35. please tell me what i am missing here…. maybe i adulted too much today and my brain is fried, but my math is coming up different:” So if each set of earrings you make costs you $2 in materials, and you pay yourself $15 for the half hour it takes to make them, then your wholesale price is $34 and your retail price is $68.”
    what i am getting is $2 materials, $7.50 wage (1/2 hour) is $9.50 x 2 = $19×2=$38. i don’t get how the pricing quoted comes out with the information given. thanks for help.

    1. I see that you have $2 in materials and you charge $15 an hour, but it takes 1/2 hour, ($7.50) which would be $9.50 x 2 and your retail price is $19.00. If you want to sell for more, your $9.50 x 3 times the cost and your retail would $28.50; however, test your competition and see what they sell the earrings similar to your and cut your price by $5.00 — which would be $23.50. Also, if your quality of work is much better than competition, leave at $28.50. Just make sure everything is tightly glued and look beautiful and wear a pair to checkout the feel of the product.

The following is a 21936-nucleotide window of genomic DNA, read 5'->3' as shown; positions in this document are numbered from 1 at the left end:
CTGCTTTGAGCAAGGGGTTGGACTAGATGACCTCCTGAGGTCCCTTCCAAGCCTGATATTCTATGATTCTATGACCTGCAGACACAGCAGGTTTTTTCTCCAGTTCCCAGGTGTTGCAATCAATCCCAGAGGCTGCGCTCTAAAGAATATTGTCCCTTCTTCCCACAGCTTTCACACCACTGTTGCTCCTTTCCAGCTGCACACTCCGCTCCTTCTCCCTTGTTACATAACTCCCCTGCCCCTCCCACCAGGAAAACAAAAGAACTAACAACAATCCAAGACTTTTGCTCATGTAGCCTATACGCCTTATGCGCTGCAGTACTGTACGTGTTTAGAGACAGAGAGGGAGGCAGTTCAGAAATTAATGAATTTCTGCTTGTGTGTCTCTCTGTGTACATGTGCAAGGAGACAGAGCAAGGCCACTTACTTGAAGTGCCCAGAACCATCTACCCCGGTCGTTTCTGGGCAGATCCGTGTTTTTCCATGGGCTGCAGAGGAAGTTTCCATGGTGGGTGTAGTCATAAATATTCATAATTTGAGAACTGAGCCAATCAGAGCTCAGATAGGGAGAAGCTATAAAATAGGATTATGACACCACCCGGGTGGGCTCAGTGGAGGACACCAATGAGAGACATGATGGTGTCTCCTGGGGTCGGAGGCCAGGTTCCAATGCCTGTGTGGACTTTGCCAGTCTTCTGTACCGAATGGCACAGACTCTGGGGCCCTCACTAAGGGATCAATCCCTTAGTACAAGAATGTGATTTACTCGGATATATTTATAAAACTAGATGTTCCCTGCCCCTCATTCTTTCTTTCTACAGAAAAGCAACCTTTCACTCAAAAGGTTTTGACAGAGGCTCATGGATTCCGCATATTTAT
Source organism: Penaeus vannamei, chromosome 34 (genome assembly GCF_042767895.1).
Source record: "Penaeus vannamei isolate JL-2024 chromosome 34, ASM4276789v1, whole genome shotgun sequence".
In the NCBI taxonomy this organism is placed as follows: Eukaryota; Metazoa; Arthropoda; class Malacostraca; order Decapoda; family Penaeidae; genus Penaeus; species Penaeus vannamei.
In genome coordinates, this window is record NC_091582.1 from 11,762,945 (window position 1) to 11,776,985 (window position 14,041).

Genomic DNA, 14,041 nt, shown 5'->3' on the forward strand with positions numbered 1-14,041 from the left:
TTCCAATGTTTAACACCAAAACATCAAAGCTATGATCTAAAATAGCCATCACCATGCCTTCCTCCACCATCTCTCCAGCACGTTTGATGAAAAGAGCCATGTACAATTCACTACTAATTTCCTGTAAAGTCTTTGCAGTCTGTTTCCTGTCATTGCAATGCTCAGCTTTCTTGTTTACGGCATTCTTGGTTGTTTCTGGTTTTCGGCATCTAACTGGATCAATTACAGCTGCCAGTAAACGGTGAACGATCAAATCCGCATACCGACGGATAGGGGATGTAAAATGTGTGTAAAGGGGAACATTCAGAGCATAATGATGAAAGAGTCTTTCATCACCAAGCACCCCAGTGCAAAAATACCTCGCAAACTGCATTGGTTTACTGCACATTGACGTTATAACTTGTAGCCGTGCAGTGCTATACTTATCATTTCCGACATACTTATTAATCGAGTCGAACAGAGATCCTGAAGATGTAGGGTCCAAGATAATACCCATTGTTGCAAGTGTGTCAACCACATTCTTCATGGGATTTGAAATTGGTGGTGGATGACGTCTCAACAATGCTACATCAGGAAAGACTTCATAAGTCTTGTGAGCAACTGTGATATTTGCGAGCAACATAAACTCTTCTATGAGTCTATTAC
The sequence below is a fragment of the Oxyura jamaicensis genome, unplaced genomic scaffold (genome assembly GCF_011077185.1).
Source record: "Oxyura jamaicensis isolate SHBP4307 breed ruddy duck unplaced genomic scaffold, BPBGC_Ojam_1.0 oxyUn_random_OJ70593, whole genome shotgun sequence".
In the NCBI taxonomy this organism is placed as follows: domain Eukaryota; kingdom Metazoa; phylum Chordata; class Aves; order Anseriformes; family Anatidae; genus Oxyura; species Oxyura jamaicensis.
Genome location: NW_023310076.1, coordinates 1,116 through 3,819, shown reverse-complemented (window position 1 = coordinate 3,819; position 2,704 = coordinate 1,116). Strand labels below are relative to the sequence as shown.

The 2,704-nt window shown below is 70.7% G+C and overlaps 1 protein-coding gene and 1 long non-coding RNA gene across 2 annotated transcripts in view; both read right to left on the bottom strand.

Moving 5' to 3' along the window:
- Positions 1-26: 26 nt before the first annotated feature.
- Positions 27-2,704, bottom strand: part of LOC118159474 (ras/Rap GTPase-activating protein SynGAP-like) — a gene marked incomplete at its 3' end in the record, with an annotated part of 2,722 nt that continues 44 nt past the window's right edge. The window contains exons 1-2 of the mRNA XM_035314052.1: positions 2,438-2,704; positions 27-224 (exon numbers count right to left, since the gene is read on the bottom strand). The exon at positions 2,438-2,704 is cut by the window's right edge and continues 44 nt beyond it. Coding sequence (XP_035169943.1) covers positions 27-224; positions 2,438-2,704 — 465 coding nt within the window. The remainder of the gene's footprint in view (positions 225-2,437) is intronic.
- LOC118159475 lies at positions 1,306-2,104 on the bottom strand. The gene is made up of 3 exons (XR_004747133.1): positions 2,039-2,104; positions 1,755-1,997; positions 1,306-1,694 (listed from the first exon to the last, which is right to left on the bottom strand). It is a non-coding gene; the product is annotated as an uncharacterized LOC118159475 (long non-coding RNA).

36. Hi, Interesting article. However, my wife and I are having a pricing issue with our products. We make 100% handmade cat toys and currently price them at £8.99. We have sold a couple but not many, even though we often get great comments. The cat toy market is huge and many of the large retailers selling similar (not the same, our product is distinct different) for less than £2. The problem we have is we do not charge a fair price for us. For example, each toy takes 3 hours to make and materials cost about 50p. Using your formula we should charge (lets take £10 a hour) £61 for wholesale and £122 for retail. As amazing as it would be to sell for that price, I cannot imagine anyone paying for our basic cost (labour plus materials) of £30.50 for the product. Any advice you have would be appreciated as we love making and selling our products, but we cannot take our business full-time for lack of decent pricing.